California must transform health insurance. Here’s how

By Hector De La Torre and John Baackes, Special to CalMatters

Life packed a lot of hardship into Ma’Lissa Simon’s 24 years. Bullied by schoolmates and siblings about her weight, anger drove her into gangs, drugs and even prostitution before the age of 18.  

She spent some time in prison. Once she got out, transitional programs did not work and she ended up on the streets. It was not until she was six months pregnant with twins, in the hospital for gestational diabetes and kidney problems, that things started to change.  

She learned about Housing for Health, an L.A. County program designed to improve health outcomes by helping individuals experiencing homelessness to move into permanent housing.

In 2017, L.A. Care Health Plan committed $20 million over five years to Brilliant Corners, the agency that finds locations for the Housing for Health program.  

The goal was to house 300 individuals experiencing homelessness – 291 individuals have been placed in housing so far. Ma’Lissa was the first. 

This commitment represents just one of the steps L.A. Care has taken to address social factors that impact health.

Researchers maintain that medical care accounts for only 10-20% of all health outcomes. The other 80-90% is dependent on a variety of social factors such as housing, transportation, income and food security, and education.

It is clear that California needs to reevaluate how health insurance plans operate, especially Medicaid plans, the state and federal government-funded safety net plans serving the most vulnerable in every community.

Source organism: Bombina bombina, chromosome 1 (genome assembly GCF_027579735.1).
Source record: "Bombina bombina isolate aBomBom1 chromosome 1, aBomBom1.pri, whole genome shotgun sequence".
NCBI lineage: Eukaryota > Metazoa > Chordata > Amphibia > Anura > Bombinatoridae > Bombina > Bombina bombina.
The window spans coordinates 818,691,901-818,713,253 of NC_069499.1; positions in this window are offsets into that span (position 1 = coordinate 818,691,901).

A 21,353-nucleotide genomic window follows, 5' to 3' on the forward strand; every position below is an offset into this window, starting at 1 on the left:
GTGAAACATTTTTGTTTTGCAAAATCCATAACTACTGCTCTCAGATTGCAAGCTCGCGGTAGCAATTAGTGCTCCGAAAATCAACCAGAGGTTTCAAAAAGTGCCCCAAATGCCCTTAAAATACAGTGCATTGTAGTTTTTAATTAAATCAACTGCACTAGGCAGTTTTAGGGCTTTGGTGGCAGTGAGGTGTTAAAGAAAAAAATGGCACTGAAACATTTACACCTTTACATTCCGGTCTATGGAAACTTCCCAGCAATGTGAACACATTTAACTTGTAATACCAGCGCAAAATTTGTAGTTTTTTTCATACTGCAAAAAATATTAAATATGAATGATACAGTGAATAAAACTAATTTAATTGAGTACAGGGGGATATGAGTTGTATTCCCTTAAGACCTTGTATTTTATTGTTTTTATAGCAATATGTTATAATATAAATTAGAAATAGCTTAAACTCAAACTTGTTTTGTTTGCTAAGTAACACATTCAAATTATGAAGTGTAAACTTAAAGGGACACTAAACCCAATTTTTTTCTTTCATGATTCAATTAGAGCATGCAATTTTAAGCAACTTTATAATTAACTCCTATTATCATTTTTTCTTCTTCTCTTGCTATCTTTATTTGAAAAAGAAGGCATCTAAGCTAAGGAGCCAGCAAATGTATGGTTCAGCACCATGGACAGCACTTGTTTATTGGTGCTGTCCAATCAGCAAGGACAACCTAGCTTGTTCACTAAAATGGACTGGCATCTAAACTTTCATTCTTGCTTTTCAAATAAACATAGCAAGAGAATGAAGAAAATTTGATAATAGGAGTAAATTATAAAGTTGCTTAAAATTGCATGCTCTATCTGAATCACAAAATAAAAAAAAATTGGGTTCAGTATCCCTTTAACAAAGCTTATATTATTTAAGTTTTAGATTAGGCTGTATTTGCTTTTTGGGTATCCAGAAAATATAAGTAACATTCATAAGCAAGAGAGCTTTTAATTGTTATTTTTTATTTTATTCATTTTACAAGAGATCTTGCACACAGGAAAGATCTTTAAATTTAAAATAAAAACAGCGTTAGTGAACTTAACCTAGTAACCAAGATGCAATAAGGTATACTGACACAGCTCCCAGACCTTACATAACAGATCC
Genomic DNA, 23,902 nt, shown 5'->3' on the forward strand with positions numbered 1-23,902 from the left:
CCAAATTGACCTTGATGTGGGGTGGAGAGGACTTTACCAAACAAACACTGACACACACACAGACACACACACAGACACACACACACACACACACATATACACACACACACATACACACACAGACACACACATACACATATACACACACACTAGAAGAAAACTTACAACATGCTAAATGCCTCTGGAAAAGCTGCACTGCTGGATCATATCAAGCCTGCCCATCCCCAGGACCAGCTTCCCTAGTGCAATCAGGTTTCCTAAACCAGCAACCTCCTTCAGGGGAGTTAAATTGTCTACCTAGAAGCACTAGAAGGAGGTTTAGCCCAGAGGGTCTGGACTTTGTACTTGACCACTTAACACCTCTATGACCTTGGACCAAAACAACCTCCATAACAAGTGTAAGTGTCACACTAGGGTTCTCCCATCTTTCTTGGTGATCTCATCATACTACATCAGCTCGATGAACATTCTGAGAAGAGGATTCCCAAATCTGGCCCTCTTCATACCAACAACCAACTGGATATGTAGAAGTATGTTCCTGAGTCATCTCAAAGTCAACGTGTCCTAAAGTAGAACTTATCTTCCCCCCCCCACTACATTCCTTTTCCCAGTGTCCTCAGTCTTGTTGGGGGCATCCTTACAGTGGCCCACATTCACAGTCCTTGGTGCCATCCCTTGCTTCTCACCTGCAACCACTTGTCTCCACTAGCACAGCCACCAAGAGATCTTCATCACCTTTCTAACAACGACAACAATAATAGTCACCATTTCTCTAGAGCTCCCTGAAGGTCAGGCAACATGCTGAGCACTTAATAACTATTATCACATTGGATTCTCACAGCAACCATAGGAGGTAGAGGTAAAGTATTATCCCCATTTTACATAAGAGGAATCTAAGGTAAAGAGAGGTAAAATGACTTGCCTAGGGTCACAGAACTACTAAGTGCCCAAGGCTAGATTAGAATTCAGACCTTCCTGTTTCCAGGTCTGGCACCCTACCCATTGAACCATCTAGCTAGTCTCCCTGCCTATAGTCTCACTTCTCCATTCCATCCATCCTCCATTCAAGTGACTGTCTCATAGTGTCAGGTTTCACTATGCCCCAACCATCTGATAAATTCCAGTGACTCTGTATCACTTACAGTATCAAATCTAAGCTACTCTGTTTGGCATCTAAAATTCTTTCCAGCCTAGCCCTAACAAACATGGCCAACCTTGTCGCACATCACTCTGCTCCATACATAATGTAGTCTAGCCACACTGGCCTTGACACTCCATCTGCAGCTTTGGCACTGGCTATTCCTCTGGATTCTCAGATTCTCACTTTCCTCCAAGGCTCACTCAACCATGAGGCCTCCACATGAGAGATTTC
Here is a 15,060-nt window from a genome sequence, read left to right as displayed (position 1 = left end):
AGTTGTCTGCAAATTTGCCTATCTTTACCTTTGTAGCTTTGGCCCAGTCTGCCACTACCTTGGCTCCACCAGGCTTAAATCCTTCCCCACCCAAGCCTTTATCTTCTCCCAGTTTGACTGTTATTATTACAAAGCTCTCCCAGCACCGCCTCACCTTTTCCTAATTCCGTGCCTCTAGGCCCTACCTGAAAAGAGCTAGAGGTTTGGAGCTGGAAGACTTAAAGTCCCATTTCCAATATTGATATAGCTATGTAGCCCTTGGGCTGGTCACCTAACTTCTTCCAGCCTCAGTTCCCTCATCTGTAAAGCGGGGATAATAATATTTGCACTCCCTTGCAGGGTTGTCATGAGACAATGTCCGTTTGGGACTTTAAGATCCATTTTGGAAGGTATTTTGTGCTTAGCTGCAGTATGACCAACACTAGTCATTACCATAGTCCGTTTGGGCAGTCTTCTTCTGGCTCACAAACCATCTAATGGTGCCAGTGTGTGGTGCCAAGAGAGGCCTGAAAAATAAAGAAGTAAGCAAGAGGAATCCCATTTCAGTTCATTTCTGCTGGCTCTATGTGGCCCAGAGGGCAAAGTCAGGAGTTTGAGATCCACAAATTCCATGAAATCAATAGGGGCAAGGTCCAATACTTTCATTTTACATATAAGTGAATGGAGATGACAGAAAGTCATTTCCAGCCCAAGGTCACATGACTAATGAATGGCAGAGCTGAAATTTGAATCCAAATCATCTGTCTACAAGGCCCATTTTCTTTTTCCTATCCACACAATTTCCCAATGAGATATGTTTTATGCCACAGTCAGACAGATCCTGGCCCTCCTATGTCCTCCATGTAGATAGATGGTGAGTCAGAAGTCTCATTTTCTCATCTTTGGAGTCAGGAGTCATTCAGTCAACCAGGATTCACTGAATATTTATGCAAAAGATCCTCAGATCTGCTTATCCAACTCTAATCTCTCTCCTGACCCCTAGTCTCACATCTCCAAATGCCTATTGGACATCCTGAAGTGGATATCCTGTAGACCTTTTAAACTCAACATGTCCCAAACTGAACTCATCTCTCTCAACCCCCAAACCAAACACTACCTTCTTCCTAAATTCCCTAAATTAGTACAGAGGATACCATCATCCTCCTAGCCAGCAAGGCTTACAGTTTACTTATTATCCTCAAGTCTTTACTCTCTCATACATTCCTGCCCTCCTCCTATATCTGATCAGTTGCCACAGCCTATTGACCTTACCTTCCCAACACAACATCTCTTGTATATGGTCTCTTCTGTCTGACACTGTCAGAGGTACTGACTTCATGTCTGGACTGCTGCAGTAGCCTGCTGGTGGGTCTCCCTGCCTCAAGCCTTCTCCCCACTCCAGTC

For L.A. Care, the largest publicly-operated health plan in the country, health insurance has to be more than a plastic card in our member’s wallet. 

As a health plan serving nearly 2.2 million people, the vast majority of them Medi-Cal beneficiaries, we have taken numerous steps to address the various social factors that threaten our members’ health. We are accountable and responsive to the communities we serve and in recent years, that has meant moving beyond clinical care.

While L.A. Care is committed to using reserve funding for grants to outside organizations that can address a wide variety of social factors, the health plan also operates six Resource Centers across Los Angeles County where many social factors can be addressed.

Each center is a safe, fun, and inclusive space where plan members and the wider community can access free health screenings and a range of fitness and nutrition classes. The centers enhance community connections and some care coordination, while offering access to agencies and organizations that can address social needs. L.A. Care recently announced a new $146 million collaboration with the Promise Health Plan to expand and jointly operate the centers over the next five years.  

Eventually, there will be 14 Community Resource Centers across L.A. County, offering even more services for members and non-members in the broader community.

These are just a few of the steps L.A. Care has taken to address the social factors that are impacting health outcomes in the region, certainly not all. 

Our hope is that state and local government leaders will acknowledge what researchers have been saying for some time: medicine alone cannot cure what is ailing us. 

We must treat the whole person, and address issues that may drag them and their physical and mental health down. To truly keep our communities healthy, we must go beyond clinical care and address the social needs that will make clinical care more effective.

It is working for Ma’Lissa Simon. She is in the apartment that L.A. Care’s commitment helped to provide. She is healthy and plans to start looking for a job very soon. Her twins just turned 2, and keep mom on her toes. And they have a place to call home.

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Hector De La Torre, a former California legislator, is chair of the L.A. Care Board of Governors, [email protected] John Baackes is chief executive officer of L.A. Care Health Plan, [email protected]. They co-authored this commentary for CalMatters.

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